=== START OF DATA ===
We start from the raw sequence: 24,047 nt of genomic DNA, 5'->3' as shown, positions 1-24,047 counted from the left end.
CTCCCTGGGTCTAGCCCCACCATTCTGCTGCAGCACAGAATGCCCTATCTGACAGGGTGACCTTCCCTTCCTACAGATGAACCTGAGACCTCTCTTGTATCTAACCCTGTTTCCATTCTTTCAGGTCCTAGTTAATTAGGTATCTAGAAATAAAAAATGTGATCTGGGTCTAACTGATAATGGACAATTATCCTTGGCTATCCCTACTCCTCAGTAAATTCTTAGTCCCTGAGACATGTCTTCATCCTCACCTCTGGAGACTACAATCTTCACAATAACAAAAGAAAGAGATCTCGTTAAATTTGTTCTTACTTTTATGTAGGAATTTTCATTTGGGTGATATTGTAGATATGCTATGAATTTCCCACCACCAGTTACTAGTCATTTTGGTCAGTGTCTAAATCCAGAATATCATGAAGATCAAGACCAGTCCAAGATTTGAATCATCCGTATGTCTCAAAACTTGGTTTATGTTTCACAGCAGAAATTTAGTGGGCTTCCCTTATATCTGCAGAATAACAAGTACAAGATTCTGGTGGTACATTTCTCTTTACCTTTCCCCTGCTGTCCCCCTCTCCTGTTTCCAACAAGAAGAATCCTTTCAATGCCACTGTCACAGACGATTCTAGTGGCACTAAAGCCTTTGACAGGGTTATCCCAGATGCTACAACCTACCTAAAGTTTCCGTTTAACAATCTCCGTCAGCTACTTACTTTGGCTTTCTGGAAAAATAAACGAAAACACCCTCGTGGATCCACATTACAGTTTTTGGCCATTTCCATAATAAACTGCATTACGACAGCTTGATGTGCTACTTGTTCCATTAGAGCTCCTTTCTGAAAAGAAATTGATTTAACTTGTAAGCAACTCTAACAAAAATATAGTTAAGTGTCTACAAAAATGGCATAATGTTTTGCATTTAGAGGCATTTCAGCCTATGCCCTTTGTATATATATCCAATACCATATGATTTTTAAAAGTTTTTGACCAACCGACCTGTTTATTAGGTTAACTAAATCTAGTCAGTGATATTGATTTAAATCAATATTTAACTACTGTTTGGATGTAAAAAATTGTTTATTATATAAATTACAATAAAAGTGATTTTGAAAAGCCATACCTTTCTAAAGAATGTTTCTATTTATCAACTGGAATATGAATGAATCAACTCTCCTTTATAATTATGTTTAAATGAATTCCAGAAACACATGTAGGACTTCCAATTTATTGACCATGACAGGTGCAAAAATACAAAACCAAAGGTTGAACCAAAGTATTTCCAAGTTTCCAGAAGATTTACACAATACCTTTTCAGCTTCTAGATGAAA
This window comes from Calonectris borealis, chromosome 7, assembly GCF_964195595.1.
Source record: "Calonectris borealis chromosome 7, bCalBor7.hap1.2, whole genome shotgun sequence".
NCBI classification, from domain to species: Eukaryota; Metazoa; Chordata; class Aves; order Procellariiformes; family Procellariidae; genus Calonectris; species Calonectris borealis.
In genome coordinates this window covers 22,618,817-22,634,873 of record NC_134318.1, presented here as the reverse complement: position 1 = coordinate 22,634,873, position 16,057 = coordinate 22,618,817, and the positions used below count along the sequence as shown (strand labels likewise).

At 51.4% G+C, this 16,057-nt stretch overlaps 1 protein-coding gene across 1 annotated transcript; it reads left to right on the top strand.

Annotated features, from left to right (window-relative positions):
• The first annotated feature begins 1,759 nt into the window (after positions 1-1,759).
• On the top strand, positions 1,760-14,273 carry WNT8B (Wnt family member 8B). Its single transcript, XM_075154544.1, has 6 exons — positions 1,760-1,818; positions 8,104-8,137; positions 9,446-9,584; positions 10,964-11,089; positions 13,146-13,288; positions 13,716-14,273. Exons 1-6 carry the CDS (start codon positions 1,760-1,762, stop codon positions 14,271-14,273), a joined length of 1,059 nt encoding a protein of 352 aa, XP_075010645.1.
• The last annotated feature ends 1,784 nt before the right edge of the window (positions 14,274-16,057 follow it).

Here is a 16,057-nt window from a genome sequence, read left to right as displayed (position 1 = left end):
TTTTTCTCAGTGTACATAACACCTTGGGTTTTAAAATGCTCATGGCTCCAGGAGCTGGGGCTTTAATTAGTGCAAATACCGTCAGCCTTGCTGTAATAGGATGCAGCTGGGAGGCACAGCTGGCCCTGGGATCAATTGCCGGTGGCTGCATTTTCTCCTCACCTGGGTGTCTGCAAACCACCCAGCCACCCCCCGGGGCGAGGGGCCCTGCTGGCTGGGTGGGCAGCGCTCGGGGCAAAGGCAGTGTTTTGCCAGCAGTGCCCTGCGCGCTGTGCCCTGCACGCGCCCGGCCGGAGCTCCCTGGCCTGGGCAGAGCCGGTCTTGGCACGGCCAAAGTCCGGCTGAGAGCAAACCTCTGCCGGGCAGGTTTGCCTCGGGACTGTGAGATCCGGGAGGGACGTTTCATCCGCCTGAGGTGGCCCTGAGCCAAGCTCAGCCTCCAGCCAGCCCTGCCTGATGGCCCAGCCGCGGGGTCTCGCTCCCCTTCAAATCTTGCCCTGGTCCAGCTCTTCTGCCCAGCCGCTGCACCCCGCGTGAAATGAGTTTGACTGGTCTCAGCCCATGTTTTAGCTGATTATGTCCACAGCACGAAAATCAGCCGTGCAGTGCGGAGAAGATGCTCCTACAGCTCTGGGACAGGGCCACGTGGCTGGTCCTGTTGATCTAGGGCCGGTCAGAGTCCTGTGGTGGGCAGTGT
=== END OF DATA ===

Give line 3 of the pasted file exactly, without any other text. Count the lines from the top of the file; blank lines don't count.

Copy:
This window comes from Calonectris borealis, chromosome 7, assembly GCF_964195595.1.